In a reply email the same day, Romary disputed Shanahan’s description of the facts.
“Harry Smith hired me through Poyner & Spruill and I have the letter of engagement containing scope of work,” Romary wrote. “I have compiled information for Harry and submitted the same. I cannot and will not provide you with said letter unless Harry Smith tells me to do so and waives privilege.”
“My role in the [Western Carolina University] matter has been known for some time,” Romary wrote. “Harry’s engagement of me has been known of, by many, for some time. My engagement by Tom Fetzer has been known of for some time.”
As Policy Watch reported last year, the Western Carolina University chancellor search process came apart in the summer of 2018 when Fetzer intervened and, some members said, overstepped his role.
After a final candidate was chosen from finalists by then-UNC President Margaret Spellings, Fetzer contacted Romary, who he described as a friend at the “screening firm” QVerity, which Fetzer said was as “founded and staffed by former CIA personnel.”
Fetzer said he was prompted to ask that the company do a check on the candidate, whose name was redacted from the emails, when he heard the candidate had lectured somewhere (location redacted) of which he had never heard.
Fetzer argued that the candidate had misrepresented information when applying — a charge others on the board disputed.
Fellow board members charged that Fetzer improperly interfered with the search process by giving the candidate’s name and information — which were supposed to remain confidential — to an outside group.
The candidate withdrew from consideration, scuttling a search process that had already cost $100,000.
Fetzer later admitted he had a conversation with UNC President Margaret Spellings about being appointed interim chancellor at the Western Carolina himself. Two former trustees at the school asked if they could put his name forward, Fetzer said, but in a telephone conversation with Spellings, he was told she had already decided on an interim. Fetzer denies he pursued the chancellor’s position himself, saying he only had his friend look into the chosen candidate because he believed the vetting process wasn’t thorough enough.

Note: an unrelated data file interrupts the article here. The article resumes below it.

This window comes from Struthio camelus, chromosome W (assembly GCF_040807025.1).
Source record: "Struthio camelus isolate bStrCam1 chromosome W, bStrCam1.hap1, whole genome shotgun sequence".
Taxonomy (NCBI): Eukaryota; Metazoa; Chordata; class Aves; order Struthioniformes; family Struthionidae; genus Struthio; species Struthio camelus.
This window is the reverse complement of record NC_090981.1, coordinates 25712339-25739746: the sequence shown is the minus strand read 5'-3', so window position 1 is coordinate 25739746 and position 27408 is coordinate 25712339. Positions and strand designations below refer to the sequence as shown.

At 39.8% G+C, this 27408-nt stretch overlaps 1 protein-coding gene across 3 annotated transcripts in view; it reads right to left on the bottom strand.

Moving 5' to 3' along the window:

Fetzer similarly denied to Policy Watch that he is interested in the ECU chancellorship or any other open leadership position in the UNC system.
Fetzer did not return calls for comment from Policy Watch this week but admitted in an interview with WBTV that he hired Romary because he did not trust the firm UNC hired to investigate the Gerlach incident.
“I’m proud of my effort to help get these tapes out because otherwise I don’t think the truth would have ever been known and I believe that Dan Gerlach would have been reinstated as ECU chancellor,” Fetzer told WBTV this week.
“I believe that investigators knew or should have known that he drove home in early October.” Fetzer said. “For some reason, that information was never made available and I do believe that my helping get the truth out as the Board of Governor liaison at ECU, I did a service to the university.”
A number of Fetzer’s fellow Board of Governors members disagreed.
Board approaching a crisis point?
Four members of the board spoke to Policy Watch this week, asking not to be identified so that they could describe discussions held in closed session.
Board members have long been nervous about Fetzer and Smith’s tendency to act independently, sometimes in ways that are at odds with steps already being taken by the full board or the UNC system office, those board members said.
It was actions of this kind, the members said — that led to the undermining of former UNC System President Margaret Spellings and former UNC Chancellor Carol Folt. Both women ultimately resigned.
After the controversy over the Western Carolina chancellor search and the forced resignation of former ECU chancellor Cecil Staton, board members’ patience has grown thin, these members said. They ultimately believed Harry Smith had to go, these members said, and many now feel the same way about Fetzer.
“It is insulting to Bill Roper as the leader we chose for the UNC System to handle things this way,” one board member said. “It’s really insulting to all of us. If you have concerns, bring them to the board. If you have concerns, bring them to the president. But doing what you like behind everyone’s back because you feel you and your people know best and will do better is just unacceptable.”
The next full board meeting of the UNC Board of Governors is Nov. 14 and 15 at Elizabeth City State University.
“I would expect it’s going to be tense,” the same board member said. “But this needs to get resolved, one way or another.”